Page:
INDIANAPOLIS — Indianapolis Colts cornerback Xavier Rhodes today spoke to local reporters via conference call. What did he have to say about his transition from more of a man-to-man approach to a zone scheme in Indy, his linebacker mentality at cornerback, which teammates have been instrumental for him so far and more?
You can catch the entire session above, but here are some top takeaways:
» Rhodes continues to embrace the challenge of playing more zone defense looks with the Colts compared to his mostly man-to-man background: Rhodes mostly played in a man-to-man scheme his first seven NFL seasons with the Minnesota Vikings, but now with the Colts and defensive coordinator Matt Eberflus, that focus shifts more to a zone defense emphasis, in which the members of the secondary can have their eyes on the quarterback much more frequently throughout a given play.
A three-time Pro Bowler and First-Team All-Pro selection in 2017, Rhodes certainly has the talent to play either scheme effectively, but he's putting in extra work behind the scenes to make sure by the time the regular season rolls around that he's on top of his game in this new secondary.
"Every defensive coordinator, every defensive coach, is pretty different, and they always leave it up to the player to work at it and get to used to it and learn the new techniques," Rhodes said. "You won't learn everything within a day. You gotta go home and keep focusing and looking at the techniques and looking over your notes, and that's how eventually you get better at it."
» Rhodes expects to be all over the field making plays, and not just in coverage: Another hallmark of Eberflus' defensive principles is the fact he expects every single one of his cornerbacks to not only play solid in coverage, but also be extremely physical, willing tacklers.
Rhodes, at 6-foot-1, 218 pounds is a big-bodied cornerback who has no problem doing just that.
In fact, even in a more man-to-man scheme with the Vikings, Rhodes has averaged more than 53 tackles per season in his career, including a career-high 63 last year, a total that also included a career-best-tying five tackles for loss.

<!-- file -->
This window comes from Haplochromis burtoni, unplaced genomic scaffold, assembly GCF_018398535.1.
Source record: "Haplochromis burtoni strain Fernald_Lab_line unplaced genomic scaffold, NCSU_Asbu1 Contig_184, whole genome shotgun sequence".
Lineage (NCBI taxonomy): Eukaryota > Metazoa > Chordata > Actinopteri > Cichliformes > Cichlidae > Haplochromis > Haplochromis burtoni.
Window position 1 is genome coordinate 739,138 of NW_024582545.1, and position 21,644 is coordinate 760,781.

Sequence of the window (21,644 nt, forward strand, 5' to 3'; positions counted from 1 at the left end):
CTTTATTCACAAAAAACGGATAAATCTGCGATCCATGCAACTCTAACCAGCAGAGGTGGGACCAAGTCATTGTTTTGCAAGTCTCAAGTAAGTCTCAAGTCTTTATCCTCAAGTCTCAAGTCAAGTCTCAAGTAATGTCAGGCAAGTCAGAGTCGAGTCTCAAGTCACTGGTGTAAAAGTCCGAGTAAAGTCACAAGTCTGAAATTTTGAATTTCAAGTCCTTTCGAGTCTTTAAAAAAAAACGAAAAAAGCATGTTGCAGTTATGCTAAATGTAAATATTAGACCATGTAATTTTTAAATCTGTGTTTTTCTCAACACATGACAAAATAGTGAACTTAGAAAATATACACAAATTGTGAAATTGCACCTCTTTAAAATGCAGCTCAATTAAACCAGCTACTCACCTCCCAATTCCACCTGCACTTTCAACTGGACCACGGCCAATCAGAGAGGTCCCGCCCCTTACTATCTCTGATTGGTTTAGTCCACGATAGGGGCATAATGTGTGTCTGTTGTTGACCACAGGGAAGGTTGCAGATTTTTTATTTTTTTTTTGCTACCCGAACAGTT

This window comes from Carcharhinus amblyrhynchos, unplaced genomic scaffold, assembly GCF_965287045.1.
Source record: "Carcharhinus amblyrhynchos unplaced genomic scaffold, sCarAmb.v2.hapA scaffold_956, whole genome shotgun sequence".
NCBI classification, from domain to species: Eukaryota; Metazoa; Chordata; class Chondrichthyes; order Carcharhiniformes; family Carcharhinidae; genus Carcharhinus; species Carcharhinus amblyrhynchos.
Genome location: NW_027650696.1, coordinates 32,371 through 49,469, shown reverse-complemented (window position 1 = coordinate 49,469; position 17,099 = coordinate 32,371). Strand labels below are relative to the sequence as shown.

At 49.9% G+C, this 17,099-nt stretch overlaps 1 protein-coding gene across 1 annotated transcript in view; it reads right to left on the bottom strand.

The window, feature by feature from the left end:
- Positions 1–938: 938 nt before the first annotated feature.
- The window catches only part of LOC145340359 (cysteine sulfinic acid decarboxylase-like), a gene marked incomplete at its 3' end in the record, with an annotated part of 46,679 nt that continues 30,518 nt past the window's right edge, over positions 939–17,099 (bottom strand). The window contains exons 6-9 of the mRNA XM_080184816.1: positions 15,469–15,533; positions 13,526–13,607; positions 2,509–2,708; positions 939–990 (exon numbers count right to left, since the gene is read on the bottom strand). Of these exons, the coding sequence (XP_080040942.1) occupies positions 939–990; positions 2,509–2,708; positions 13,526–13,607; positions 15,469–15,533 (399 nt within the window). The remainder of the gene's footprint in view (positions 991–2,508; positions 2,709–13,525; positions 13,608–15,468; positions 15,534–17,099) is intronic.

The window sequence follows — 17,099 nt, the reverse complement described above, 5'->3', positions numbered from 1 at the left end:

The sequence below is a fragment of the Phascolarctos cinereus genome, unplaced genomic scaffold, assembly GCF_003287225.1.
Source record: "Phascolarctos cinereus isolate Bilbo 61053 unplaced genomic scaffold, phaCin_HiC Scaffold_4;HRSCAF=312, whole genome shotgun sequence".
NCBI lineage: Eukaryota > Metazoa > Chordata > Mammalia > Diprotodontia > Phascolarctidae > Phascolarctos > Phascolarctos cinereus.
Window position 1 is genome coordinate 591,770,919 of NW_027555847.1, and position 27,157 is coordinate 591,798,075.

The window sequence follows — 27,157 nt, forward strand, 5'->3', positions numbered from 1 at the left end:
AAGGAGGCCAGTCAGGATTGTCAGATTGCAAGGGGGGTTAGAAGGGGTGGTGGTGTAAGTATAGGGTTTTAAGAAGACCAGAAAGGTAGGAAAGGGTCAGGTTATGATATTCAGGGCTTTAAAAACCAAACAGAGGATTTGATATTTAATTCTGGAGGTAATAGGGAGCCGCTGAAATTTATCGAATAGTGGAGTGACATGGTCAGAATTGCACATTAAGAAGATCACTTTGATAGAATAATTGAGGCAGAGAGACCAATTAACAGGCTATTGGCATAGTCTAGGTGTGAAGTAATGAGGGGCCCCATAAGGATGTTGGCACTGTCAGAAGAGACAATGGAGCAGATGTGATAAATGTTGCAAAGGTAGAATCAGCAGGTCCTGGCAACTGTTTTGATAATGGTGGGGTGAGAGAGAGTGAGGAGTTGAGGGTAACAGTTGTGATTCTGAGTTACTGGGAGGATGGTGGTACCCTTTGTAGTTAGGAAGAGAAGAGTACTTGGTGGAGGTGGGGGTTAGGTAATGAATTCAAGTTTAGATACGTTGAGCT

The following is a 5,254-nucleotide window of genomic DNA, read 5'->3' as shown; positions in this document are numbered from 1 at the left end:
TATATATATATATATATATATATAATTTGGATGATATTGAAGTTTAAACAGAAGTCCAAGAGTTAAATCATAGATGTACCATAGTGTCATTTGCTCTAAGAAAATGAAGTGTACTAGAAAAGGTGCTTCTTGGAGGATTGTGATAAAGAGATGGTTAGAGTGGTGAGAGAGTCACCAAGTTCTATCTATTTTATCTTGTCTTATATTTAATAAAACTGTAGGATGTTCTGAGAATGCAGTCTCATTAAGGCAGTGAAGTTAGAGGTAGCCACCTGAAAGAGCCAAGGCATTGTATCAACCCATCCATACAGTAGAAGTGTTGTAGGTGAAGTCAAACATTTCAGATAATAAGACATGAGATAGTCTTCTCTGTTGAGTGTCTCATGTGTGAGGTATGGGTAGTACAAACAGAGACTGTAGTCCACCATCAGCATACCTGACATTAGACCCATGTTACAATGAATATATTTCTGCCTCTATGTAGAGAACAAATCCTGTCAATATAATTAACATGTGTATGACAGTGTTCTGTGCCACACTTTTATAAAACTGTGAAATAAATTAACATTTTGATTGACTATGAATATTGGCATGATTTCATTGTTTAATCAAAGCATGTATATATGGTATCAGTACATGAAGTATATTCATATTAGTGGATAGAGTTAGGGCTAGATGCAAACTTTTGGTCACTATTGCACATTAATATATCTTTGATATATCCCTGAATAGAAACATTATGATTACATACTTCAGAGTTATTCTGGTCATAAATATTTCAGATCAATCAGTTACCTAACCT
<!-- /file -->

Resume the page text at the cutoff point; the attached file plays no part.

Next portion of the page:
"I mean, my play is physical, so I'm not only going to cover in a physical way, but I'm also gonna tackle in a physical way," Rhodes said. "And the defensive schemes I've been playing, and especially this one and the one I did before, corners had to tackle."
Rhodes said he's essentially taking the approach that other than when he's in coverage, he's another linebacker on the field.
"We have to become linebackers," Rhodes said. "There's gonna be times you're going to see me in the box here. So there's going to be a time where I'm gonna have to be physical and play as a linebacker or come down and set the edge to the run."
» Rhodes has leaned on new teammates like Anthony Walker and Rock Ya-Sin to give him a leg up heading into training camp: Playing for a completely new team after spending the first seven years of your career elsewhere can be tough enough, but throw on top of that the fact the COVID-19 pandemic led to a completely virtual offseason program, and no one would blame a newcomer like Rhodes if his head was spinning a little bit by this point.
But he credits Walker, whom he trained with in Florida this offseason, with getting him in the right frame of mind and giving him some pointers about what Eberflus expects out of his defenders once actual practices begin.
"He was teaching me the little details of the defense — what I need to look out for in certain formations, certain motions, and what checks the coaches love, what the defensive coaches like to be in in certain down and distances," Rhodes said of Walker. "So he was teaching me all the details of the things I needed to know, so once I get here, it can be an easy, smooth transition for me."
The second-year corner Ya-Sin has also been a major point of reference for Rhodes as the two work through the various techniques of the position.
"There's a lot of energy — there's a lot of anxiety and everything — just learning a new system," Rhodes said of joining a new team. "It brings a lot of camaraderie, a lot of teamwork, because not only are you learning the new system, then your teammates come and teach you the things and the technique you need to know.
"And by that happening, we're coming together to help one; by helping one, we're helping all so we can all be on the same page," Rhodes continued. "That's one thing I love about it: those guys coming and helping me out, understanding the defense, how they want it to be ran. So I'm coming into their defense and learning the things they've already learned previously."
See the best images of free agent cornerback Xavier Rhodes as he signs with the Indianapolis Colts.